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Cyber Security

The non-IT expert’s guide to surviving a cyberattack

C By Lex Drennan

36 | Chief IT Magazine

yber-crime is one of the fastest growing industries in the world. In the last year, it is estimated that cybercrime costs business over $400 billion, including reputational damage, costs to remediate breaches and interruption to normal business operations . There is no doubt that the real figures are higher due to under reporting and it is projected to reach a staggering $2 trillion by 2019 . The risks arising from cyber-crime are clearly top-ofmind for the C-suite and those concerns are only likely to increase as the cyber-crime industry grows increasingly sophisticated. This rising level of concern reflects awareness that cyber-crime is no longer “just an IT issue”. The mode of business interruption may be through information technology, but the impacts are organisation-wide and have the potential to destroy businesses. The most common types of cyber-attacks fall into the categories of ransomware, data theft and malicious interruption. Whilst the technical details of these attack modes are relevant at the operational level, at the board-room it is necessary to understand the type of attack mode as it has significant bearing on your response options and the management strategy you implement. The following scenario will call on the skills of all the executive team to address it – whether you consider yourself an IT expert or not. This is the nightmare scenario – compromised systems, breach of privacy, harm to customers and significant reputational damage. Nonetheless, an executive team can take immediate and critical steps to minimise the extent of this breach.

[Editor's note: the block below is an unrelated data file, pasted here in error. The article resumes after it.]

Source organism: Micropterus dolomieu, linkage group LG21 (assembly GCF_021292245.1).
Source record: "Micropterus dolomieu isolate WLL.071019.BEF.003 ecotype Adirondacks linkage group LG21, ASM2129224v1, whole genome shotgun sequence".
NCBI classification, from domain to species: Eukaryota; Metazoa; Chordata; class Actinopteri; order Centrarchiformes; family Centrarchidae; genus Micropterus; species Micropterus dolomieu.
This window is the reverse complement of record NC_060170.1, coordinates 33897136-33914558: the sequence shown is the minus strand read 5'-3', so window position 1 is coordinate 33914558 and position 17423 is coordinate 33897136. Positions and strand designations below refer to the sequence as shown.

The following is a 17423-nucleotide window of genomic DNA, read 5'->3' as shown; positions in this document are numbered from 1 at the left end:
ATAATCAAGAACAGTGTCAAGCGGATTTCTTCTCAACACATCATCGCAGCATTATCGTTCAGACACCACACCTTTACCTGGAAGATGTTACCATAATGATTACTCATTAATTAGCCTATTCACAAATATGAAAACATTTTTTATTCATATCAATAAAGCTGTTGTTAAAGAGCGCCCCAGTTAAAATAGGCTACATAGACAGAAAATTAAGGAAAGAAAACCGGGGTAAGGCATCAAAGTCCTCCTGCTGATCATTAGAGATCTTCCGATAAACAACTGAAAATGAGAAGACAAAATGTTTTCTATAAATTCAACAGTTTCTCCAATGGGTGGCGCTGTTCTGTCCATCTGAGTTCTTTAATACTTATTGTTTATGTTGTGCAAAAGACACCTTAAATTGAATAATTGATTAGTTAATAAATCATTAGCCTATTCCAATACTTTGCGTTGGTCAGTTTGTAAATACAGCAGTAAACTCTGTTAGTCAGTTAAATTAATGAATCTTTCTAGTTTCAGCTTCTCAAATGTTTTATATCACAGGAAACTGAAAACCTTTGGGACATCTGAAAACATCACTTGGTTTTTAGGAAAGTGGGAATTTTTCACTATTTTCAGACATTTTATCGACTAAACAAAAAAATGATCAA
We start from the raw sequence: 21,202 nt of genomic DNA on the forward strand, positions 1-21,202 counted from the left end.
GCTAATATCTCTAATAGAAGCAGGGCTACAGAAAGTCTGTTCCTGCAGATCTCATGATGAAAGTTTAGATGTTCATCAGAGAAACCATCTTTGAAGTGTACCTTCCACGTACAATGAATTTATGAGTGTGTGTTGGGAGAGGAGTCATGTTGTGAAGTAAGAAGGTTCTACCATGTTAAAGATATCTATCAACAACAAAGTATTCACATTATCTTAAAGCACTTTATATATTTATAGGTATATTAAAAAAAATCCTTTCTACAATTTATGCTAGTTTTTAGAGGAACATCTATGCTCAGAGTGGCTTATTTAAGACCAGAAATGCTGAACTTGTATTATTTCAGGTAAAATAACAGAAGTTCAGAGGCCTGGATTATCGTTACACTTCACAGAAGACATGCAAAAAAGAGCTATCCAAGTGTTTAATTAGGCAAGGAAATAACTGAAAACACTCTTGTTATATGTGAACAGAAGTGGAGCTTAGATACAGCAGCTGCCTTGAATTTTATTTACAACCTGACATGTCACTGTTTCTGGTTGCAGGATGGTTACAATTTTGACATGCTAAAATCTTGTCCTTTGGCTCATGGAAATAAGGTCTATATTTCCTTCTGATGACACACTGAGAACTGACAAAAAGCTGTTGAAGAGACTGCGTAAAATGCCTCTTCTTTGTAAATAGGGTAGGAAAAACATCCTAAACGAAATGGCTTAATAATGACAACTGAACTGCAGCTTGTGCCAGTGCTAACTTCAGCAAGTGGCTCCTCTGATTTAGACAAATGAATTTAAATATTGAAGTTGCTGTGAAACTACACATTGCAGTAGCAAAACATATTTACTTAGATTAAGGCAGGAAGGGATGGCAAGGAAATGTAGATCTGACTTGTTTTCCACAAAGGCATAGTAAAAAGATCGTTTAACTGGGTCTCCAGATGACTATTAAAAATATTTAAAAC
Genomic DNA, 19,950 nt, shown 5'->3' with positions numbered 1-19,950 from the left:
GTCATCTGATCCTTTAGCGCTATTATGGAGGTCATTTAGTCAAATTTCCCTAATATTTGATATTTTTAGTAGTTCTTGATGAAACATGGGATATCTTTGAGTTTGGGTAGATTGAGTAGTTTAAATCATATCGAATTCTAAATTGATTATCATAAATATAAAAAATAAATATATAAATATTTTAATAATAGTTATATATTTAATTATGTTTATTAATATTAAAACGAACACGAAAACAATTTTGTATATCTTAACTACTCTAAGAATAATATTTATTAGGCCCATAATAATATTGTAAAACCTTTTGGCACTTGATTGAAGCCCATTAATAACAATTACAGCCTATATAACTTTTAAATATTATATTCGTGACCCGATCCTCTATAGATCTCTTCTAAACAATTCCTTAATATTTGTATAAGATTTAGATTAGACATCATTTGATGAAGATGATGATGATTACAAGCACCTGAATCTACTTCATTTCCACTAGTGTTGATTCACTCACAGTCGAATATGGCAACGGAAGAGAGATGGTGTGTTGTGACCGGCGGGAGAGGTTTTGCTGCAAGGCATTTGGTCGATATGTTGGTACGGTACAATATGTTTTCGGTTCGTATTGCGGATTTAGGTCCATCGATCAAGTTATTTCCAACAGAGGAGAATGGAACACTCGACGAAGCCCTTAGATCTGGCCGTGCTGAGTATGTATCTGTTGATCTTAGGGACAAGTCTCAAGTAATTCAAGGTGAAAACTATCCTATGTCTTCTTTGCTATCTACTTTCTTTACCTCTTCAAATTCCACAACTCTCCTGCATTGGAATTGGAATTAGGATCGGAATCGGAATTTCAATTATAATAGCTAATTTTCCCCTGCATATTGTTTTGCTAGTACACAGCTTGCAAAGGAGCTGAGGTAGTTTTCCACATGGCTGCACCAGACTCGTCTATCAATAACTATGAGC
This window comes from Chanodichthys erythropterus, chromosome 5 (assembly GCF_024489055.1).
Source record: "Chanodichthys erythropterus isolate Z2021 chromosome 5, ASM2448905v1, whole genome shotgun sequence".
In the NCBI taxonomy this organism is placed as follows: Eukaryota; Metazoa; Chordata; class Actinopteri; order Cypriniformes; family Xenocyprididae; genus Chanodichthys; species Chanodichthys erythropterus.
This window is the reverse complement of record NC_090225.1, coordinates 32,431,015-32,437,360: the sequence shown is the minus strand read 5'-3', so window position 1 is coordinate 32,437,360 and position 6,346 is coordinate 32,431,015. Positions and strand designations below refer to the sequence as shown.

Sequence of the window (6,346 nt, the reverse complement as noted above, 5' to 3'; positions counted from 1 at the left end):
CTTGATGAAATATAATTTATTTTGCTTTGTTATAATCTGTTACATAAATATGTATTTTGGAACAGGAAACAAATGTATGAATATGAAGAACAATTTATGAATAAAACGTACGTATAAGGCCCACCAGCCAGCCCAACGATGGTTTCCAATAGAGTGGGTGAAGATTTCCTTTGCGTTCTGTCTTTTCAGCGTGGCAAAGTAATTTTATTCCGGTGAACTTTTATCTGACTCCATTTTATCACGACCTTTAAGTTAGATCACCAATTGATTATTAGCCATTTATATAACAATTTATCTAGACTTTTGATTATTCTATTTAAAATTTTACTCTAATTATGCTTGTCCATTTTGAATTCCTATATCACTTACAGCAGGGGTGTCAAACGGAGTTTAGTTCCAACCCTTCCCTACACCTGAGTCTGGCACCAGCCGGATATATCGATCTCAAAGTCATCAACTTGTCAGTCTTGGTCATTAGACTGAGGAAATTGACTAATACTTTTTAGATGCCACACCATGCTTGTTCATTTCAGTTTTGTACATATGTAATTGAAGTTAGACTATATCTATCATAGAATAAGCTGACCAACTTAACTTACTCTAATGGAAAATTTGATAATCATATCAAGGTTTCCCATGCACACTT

1.) Establish Management Control With a sudden-onset critical incident, employees and customers will naturally look to the business’ leaders to see who is in charge. There is often a grace period where customers and the general public will sympathise with a business as the victim of an attack. However, this grace period does not last long. The absence of clear, strong leadership by the executive team can be taken as a sign of incompetence, rapidly turning a potentially sympathetic audience into a hostile one. For organisations that have pre-defined Crisis Management Plans, this is the time to implement them. Often businesses take a ‘wait and see’ approach to activating these plans, fearing that they may be crying wolf. However, any time lost at the commencement of managing a crisis cannot be regained, and will immediately place the business on the back foot. It is essential that the management team rapidly assemble to assess how serious the incident is, its potential for escalation and, most importantly, to communicate these actions to staff and customers. 2) Address the Technical Issues Whether or not you understand the technical aspects of a cyber attack, you cannot back away from building a strategy to address it. If your business is large enough to have inhouse IT staff, call on them. They may not be cyber-crime experts but asking questions is the best and only way to

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